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Montana, with four victories and no interceptions, is still the Super Bowl king

If New England beats the Giants in today's Super Bowl, Tom Brady will tie Joe Montana (and Terry Bradshaw) with the most Super Bowl wins for a quarterback — four. So, if the Patriots win, does that make Brady as good as Montana, or even better?

Before we dive into that one, let's mention the quarterbacks we're leaving out of this discussion. Like John Elway. You could make a case Elway is the greatest quarterback ever. He went to five Super Bowls, won two. Compared to Montana and Brady, his offensive line was no big deal. And in his first three Super Bowls, he didn't have much in the running-back department.

But for the sake of today's argument we don't anoint Elway. Nor do we anoint other great quarterbacks, including Steve Young — won just one Super Bowl. Or Dan Marino — won exactly no Super Bowls. Or Peyton Manning — kind of a dud in the postseason. Or Bradshaw — not at the level of Montana or Brady. Or Jim Kelly — got to the Super Bowl four times, which is good, but never won, which is not so good. Or Drew Brees or Aaron Rodgers — both are still works in progress.

Right about now, you may be wondering what criteria I'm using to define a great quarterback. It would be a fair question to ask. Here are the ground rules — totally arbitrary but, hey, they're my ground rules.

The quarterbacks had to play after 1980. Why? Before that, it was a different era, although you could argue there have been several eras since 1980. This choice of era eliminates Johnny Unitas, among others. Sorry, Johnny.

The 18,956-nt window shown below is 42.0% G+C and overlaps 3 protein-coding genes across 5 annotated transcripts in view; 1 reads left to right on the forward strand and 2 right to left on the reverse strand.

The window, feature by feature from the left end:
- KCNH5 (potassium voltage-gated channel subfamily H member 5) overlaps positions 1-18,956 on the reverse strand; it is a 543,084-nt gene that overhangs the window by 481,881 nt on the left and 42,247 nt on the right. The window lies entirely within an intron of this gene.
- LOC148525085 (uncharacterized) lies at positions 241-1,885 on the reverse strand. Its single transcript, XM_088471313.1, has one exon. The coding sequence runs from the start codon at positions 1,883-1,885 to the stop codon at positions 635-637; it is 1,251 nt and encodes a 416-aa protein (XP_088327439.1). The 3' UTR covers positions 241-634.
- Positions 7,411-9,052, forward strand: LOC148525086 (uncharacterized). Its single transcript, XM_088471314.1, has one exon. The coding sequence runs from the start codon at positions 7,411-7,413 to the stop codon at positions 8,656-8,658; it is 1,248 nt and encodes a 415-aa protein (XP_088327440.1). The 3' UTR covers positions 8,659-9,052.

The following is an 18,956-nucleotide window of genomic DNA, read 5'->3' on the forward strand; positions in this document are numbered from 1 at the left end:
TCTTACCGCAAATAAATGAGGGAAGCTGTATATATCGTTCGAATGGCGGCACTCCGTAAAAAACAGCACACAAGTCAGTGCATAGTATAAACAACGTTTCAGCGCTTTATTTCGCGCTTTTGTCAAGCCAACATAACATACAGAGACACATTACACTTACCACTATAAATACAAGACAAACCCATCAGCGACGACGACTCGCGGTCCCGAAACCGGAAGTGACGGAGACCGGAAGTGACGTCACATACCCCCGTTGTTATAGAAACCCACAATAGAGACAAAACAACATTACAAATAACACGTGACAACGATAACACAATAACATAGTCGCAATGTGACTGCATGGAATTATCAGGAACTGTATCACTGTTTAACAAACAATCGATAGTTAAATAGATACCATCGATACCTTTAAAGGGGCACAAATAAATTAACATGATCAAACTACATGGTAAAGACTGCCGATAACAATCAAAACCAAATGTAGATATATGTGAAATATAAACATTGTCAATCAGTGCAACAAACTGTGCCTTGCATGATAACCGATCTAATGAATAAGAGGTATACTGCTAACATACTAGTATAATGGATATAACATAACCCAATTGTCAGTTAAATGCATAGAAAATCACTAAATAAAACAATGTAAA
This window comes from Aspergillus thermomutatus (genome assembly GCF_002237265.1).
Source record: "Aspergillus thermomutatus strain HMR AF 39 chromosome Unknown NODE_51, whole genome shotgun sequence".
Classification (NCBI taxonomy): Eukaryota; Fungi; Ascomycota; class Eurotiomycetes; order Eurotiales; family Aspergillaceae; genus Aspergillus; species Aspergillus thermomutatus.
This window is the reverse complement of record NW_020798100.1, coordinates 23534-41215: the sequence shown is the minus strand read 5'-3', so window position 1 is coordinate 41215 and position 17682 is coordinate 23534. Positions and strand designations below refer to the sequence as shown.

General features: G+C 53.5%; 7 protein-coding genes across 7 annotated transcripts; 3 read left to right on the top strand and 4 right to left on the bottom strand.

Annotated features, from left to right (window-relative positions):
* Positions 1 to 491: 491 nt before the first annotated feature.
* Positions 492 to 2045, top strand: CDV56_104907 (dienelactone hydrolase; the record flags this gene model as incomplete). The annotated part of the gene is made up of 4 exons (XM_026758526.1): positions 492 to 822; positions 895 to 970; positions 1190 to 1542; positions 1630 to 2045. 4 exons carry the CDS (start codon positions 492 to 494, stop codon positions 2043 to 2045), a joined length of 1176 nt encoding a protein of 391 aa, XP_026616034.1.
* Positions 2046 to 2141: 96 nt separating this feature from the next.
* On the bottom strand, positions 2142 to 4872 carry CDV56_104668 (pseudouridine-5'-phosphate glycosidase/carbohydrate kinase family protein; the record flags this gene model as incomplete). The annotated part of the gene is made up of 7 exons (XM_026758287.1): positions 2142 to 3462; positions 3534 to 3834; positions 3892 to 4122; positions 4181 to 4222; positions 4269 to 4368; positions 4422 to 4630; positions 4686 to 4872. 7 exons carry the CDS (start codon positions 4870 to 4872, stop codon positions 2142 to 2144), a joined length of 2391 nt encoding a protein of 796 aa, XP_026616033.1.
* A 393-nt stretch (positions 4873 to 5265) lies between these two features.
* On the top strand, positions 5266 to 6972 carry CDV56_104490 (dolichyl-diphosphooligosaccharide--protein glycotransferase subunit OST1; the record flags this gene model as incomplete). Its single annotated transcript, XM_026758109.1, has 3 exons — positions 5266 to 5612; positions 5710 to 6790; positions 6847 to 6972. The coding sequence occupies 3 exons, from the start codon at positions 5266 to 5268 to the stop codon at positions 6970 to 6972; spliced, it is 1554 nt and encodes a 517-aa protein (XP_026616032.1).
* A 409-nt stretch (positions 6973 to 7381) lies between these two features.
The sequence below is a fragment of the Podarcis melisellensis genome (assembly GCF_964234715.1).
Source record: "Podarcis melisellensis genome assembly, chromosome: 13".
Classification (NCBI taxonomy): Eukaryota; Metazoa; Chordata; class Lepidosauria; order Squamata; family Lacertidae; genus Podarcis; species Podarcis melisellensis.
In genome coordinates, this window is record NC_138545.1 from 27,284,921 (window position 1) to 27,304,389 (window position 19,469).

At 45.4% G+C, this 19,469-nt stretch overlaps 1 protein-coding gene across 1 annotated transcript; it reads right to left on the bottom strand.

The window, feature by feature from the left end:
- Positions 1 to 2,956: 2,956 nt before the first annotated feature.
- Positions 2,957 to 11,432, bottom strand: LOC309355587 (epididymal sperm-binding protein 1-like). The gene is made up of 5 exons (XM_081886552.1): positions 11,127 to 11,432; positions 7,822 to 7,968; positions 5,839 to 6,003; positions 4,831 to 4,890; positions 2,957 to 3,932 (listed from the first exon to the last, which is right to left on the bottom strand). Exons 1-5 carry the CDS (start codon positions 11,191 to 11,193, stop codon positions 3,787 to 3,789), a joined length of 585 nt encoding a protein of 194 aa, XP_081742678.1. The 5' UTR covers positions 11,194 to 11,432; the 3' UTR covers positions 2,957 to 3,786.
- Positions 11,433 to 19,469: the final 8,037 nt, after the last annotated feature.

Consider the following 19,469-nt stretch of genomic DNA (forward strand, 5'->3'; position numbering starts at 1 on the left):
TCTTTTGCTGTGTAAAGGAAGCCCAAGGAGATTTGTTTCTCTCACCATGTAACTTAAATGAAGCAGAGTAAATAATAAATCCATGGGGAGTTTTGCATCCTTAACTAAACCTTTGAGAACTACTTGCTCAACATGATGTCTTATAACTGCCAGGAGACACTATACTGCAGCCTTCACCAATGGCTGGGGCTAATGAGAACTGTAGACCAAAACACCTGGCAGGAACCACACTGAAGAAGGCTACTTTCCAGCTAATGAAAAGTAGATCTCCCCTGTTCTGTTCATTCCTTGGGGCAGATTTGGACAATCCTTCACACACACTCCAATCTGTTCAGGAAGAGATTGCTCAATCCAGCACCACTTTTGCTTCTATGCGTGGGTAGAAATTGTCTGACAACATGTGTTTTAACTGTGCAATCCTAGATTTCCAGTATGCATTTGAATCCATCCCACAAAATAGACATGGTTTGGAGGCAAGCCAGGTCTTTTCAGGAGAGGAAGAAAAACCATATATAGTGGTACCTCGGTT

The other criterion involves winning. Great quarterbacks win big games. Kelly, for example, took the Buffalo Bills to five division championships. That's not the same as winning Super Bowls, but it's not shabby, either. Most people don't think of Kelly as elite — say, in the class of Brady — but it's not easy to dismiss him, even if I'm dismissing him from the ultimate accolade in this column.

Why is winning so important? Because the purpose of playing games is to win. It is not to get eye-popping statistics, the low-hanging fruit Jim Harbaugh goes on about. It is to win. Give me the quarterback who wins over the quarterback with the best completion percentage or passer rating.

Which brings us to Montana and Brady, two winners, and to Bill Walsh, another winner. A year or two before he died, Walsh would phone me and, from time to time, talk about the old days. Walsh was reviewing his life — although he probably didn't know that. It was a prelude to dying. That sounds harsh, but I don't mean it to be harsh.

During one call, he mentioned Montana. He had been watching old film, he said, for a presentation he was giving and he reviewed Montana footage. As I recall, he said, "Everything he did was perfect, each throw exactly where it was supposed to be."

Walsh's voice had a tone of hushed awe combined with outright astonishment. It was like he had discovered Montana all over again, had discovered him that very week and fallen in love with him a second time. Walsh was brilliant and imagined quarterback play a certain way — call it the ideal of quarterback play. Montana embodied that ideal — he WAS the ideal. Because Joe was Joe, Bill could be Bill (and vice versa).


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